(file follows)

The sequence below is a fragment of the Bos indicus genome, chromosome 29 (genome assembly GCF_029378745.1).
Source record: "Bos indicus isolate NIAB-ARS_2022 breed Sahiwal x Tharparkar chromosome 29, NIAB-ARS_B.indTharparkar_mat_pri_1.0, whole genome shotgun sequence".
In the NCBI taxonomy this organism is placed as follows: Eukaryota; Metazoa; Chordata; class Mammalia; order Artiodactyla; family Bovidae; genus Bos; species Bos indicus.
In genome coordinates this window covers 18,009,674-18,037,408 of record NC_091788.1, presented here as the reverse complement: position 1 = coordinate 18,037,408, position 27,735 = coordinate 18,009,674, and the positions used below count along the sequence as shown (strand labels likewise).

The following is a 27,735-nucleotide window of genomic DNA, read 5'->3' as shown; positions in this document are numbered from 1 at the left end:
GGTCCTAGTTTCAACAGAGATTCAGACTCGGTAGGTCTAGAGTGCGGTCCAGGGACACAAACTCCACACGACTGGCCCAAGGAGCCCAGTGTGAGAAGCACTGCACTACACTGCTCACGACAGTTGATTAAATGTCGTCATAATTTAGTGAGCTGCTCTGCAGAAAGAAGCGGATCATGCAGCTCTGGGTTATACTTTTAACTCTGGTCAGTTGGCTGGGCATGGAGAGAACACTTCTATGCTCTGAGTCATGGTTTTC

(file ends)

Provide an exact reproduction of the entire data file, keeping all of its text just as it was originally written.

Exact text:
The sequence below is a fragment of the Bos indicus genome, chromosome 29 (genome assembly GCF_029378745.1).
Source record: "Bos indicus isolate NIAB-ARS_2022 breed Sahiwal x Tharparkar chromosome 29, NIAB-ARS_B.indTharparkar_mat_pri_1.0, whole genome shotgun sequence".
In the NCBI taxonomy this organism is placed as follows: Eukaryota; Metazoa; Chordata; class Mammalia; order Artiodactyla; family Bovidae; genus Bos; species Bos indicus.
In genome coordinates this window covers 18,009,674-18,037,408 of record NC_091788.1, presented here as the reverse complement: position 1 = coordinate 18,037,408, position 27,735 = coordinate 18,009,674, and the positions used below count along the sequence as shown (strand labels likewise).

The following is a 27,735-nucleotide window of genomic DNA, read 5'->3' as shown; positions in this document are numbered from 1 at the left end:
GGTCCTAGTTTCAACAGAGATTCAGACTCGGTAGGTCTAGAGTGCGGTCCAGGGACACAAACTCCACACGACTGGCCCAAGGAGCCCAGTGTGAGAAGCACTGCACTACACTGCTCACGACAGTTGATTAAATGTCGTCATAATTTAGTGAGCTGCTCTGCAGAAAGAAGCGGATCATGCAGCTCTGGGTTATACTTTTAACTCTGGTCAGTTGGCTGGGCATGGAGAGAACACTTCTATGCTCTGAGTCATGGTTTTC